It’s kind of nice to browse through a beautiful city that doesn’t demand for your attention — you let things happen to you and you will be rewarded for your curiosity.
Shiraz is a city of simple pleasures with a handful of photogenic sights that don’t overwhelm. Starting with a slow-paced street life and polite traffic, it kind of makes sense why Shiraz is Iran’s beloved city. And for the same reasons, it’s also where the local citizens are stereotyped as “lazy” by other Iranians. Regardless how you see it, life takes its time here.
We visited the Citadel first, where we glimpsed into how Iran’s former rulers lived back when Shiraz was the former capital.
Just mind the tourists:
The Persians at the time believed that stained glass would confuse mosquitoes and prevent them from coming indoors, therefore making this the prettiest mosquito repellant out there:
You might catch a few dates going on here:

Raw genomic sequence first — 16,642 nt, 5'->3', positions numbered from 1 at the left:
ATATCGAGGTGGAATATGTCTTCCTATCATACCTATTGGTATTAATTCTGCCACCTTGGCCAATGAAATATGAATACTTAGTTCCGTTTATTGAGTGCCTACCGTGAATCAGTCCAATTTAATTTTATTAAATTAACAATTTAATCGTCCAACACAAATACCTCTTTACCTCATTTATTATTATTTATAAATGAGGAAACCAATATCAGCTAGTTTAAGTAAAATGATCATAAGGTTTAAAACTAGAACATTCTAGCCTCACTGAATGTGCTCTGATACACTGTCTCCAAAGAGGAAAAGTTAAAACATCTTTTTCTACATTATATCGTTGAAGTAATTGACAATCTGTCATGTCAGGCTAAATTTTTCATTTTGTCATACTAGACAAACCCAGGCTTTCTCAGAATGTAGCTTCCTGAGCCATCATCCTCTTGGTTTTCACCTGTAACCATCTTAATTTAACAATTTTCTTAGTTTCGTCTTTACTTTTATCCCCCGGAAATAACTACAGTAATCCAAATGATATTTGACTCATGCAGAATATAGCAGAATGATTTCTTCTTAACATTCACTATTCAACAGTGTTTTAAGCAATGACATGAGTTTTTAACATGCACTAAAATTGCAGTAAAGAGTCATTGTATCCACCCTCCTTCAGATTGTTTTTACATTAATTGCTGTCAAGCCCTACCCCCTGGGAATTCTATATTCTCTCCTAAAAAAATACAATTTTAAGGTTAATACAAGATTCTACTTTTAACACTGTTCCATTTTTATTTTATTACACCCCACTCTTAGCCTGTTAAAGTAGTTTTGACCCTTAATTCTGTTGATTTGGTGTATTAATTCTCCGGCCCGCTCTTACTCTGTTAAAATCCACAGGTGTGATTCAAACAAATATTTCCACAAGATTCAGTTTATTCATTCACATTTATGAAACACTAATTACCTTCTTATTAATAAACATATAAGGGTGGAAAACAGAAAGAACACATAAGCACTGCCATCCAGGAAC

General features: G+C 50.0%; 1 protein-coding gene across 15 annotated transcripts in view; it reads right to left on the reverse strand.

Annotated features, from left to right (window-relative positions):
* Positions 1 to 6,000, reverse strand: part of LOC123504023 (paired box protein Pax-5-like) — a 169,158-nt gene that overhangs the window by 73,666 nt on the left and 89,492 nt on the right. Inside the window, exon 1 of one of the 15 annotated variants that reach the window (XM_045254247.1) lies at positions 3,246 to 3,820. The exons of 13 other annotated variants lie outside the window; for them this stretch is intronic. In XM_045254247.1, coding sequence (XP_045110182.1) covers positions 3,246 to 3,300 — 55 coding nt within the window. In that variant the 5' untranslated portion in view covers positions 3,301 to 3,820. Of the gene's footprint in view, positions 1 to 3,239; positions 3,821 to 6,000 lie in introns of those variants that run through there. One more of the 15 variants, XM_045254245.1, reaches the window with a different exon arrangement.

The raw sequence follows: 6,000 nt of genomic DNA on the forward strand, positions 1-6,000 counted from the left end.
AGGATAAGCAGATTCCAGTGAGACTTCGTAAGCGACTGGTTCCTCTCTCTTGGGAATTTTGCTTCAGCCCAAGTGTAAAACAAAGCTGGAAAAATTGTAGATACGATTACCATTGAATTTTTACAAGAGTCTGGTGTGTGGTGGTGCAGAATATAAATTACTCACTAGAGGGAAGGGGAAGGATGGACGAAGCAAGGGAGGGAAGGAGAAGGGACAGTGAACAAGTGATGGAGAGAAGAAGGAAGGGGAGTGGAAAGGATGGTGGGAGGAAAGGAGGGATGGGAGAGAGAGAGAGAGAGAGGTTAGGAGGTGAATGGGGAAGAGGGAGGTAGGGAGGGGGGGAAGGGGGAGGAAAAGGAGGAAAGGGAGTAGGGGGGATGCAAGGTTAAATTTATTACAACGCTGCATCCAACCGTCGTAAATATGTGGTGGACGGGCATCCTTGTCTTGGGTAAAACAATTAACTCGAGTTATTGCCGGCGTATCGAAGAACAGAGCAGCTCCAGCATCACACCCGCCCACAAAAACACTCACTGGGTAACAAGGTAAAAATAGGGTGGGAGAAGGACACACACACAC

…or family time:
Afterwards we toured Shiraz’s crowning jewel: the Vakil Mosque which pictures speak for itself. We felt like we had the whole place to ourselves.
Inside is just as pretty as outside:
No, I mean it:
Finally, we breezed through the Shiraz bazaar to look for lunch.
After resting up a little bit and taking an afternoon siesta, we smoked a little shisha while waiting for cabs to our dinner; and here in Iran you gotta do as the Romans do! Old school traditional Persian style of the water pipe means holding the whole hookah instead of just the hose:
Our dinner tonight in Shiraz was having their special shashlik kebab…my favorite dish so far in Iran
After dinner though…that’s for another entry. Let’s just say it has to do with perhaps doing some borderline illegal things and getting caught by the police afterwards.
Right now we’re waiting on our morning bus to the ruins of Persepolis and Necropolis before settling in the desert town of Yazd. Look up pictures of Yazd on Google and you can tell me why we’re a bit excited to stay there. The place (at least from what I’ve researched) looks like something out of a movie.
On a randomly interesting sidenote, I just spoke with a fellow traveler who had gotten a little sick and went on the town with all these antibiotics that totaled up to $1.00 USD (probably would’ve been at least $50 in the States for all the drugs she got). Feeling a little victorious for herself, she was then charged the exact same amount for a single carton of OJ, which we both found a little amusing. I mean it has a lot of Vitamin C?
- At time of posting in Shiraz, it was 18 °C - Humidity: 25% | Wind Speed: n/a | Cloud Cover: n/a